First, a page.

[LINK] itNews: 'Govt cloud guides give mixed message'

Roger Clarke Roger.Clarke at xamax.com.au
Fri Nov 18 08:31:02 AEDT 2011

[The article below suggests that, at long last, people have taken a 
cold, hard look at cloud computing offerings, and found them to be 

Govt cloud guides give mixed message
John Hilvert, Mark Vincent
Nov 17, 2011 4:50 PM (15 hours ago)

Promoting cloud by making service terms commercially unviable.

The Australian Government Information Office (AGIMO) has launched 
three draft cloud guides that suggest any commitment to the cloud 
will come under strict conditions and using few providers. 

The guides cover privacy, legal requirements and financing a cloud 
project, bringing together relevant laws, policies and checklists.

The tone of the documents reflect a very reserved acceptance that 
cloud will become part of the Government's systems agenda.

The Privacy guide argues that cloud computing has the potential to 
enhance privacy rather than reduce it - and that privacy outcomes 
depend on how cloud is used.

However, debate on broader privacy risks seems to override the upbeat 
flavour of using cloud-based applications.

"If privacy issues cannot be adequately addressed, it would not be 
appropriate to transfer personal information, especially 'sensitive 
information', into the public cloud," the guide states.

The guide also uses the words "adequately" and "appropriate" several 
times, which could further hit hot buttons with risk-averse public 
sector agencies.

Short of storing or archiving material in the public domain, cloud is 
shaping as a no-go zone for many agencies and their hopes of 
innovating with new apps.

Uncommercial terms

The 18-page Legal primer reiterates the cautions in the privacy guide 
but combines these concerns with the significant security and 
sovereignty guidelines addressed by the Defence Signals Directorate 
(DSD), National Archives and access by the Auditor-General.

As well it argues for provisions in contracts that vendors and cloud 
service providers are likely to deem uncommercial, such as:
*   no exclusion for indirect and consequential losses (such as those 
that flow from data loss and misuse);
*   no limit to liability for breach of privacy, security or 
confidentiality obligations;
*   an indemnity from the provider in respect to data loss or misuse 
as a result of the negligent, illegal or wilfully wrong act or 
omission of the cloud provider or its personnel; and
*   a separate liability cap for data loss or misuse that is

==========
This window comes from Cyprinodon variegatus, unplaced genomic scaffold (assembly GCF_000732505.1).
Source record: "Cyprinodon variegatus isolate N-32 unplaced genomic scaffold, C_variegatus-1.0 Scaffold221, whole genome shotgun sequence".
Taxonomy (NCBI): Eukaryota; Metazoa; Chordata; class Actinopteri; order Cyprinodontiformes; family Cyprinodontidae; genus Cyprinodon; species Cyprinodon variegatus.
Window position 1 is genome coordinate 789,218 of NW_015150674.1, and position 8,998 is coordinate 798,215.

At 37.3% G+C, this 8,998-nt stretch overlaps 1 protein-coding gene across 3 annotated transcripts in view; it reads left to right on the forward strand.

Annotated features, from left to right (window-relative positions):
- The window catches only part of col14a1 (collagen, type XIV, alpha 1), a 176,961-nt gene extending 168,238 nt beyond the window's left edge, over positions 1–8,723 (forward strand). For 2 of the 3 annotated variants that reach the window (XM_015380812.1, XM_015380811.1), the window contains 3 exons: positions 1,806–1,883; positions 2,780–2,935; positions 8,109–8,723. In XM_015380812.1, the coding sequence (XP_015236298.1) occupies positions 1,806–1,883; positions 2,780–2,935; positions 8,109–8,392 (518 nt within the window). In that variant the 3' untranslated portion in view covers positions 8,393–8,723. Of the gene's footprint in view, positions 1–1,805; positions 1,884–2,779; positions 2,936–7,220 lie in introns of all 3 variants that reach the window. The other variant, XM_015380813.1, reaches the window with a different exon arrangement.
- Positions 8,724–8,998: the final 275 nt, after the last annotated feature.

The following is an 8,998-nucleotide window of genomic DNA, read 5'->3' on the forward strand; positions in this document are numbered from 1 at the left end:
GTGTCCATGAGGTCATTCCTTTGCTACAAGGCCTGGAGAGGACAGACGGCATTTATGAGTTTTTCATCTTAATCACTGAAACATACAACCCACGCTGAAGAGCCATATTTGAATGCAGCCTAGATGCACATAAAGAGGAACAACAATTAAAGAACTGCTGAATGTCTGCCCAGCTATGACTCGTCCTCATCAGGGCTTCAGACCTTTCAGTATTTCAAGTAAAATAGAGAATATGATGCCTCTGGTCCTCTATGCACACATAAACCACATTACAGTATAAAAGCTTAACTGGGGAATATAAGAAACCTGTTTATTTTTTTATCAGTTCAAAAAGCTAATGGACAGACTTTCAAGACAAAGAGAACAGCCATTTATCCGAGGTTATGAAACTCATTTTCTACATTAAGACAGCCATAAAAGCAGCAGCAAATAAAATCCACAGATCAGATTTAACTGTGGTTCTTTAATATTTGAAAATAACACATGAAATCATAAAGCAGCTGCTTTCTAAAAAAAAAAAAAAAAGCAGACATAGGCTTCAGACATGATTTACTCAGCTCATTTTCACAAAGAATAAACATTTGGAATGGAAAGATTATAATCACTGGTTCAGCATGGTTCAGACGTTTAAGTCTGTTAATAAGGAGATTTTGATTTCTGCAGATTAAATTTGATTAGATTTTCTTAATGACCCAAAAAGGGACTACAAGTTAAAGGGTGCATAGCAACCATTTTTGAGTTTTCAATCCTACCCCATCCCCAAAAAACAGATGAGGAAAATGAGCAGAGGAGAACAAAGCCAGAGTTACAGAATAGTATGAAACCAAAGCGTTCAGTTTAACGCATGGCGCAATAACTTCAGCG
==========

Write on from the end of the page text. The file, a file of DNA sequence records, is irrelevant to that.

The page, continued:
sufficiently high to cover potential liability arising from an 

Agencies are also recommended to take into account service level 
agreements, business continuity and exit clauses in service contracts.

Other aspects of the "Better Practice Guide" to negotiating contracts 
seem contrary to public cloud fundamentals such as a suggestion that 
"storage of data [take place] on specified hardware that is unique to 
the agency" and "restricting the locations/countries in which agency 
data may be held".

Some suggestions will be confronting for vendors, such as a right to 
audit and access premises where agency data is held and requirements 
for immediate notification of security intrusions or requests from 
foreign government agencies for access to data.

The few cloud providers ready to sign-off on these additional 
requirements will have to up their own insurance when considering 
pitching for government cloud business.

Accounting for cloud

The Financial guide reflects the change in expenditure type from 
capital to operational.

Where an agency brings forward a new expenditure proposal for 
Government approval, the accompanying business case should identify 
the extent of any capital investment for ICT or operating expenditure 
required and be reflected in ICT investment advice provided to AGIMO 
each year, the guide notes.

At odds?

The excessively cautious tone of the guides could also be at odds 
with separate moves being vigorously promoted by the Gillard 
Government to free up trade in cloud computing under the Trans 
Pacific Partnership Agreement.

Regional agreements assuring acceptable privacy protections for 
Australians and their data will facilitate free trade, through more 
ready access to regional public cloud solutions.

But privacy is one of the major regulatory barriers to deployment of 
public cloud.

Insisting on uncapped liability for privacy, security and 
confidentiality breaches and removing customary exclusions for 
consequential losses could throw a wet blanket on the willingness of 
cloud providers to do business with Australian Government agencies.

AGIMO has invited comments on the draft guides.

Roger Clarke                                 http://www.rogerclarke.com/
Xamax Consultancy Pty Ltd      78 Sidaway St, Chapman ACT 2611 AUSTRALIA
                    Tel: +61 2 6288 1472, and 6288 6916
mailto:Roger.Clarke at xamax.com.au                http://www.xamax.com.au/

Visiting Professor in the Cyberspace Law & Policy Centre      Uni of NSW
Visiting Professor in Computer Science    Australian National University

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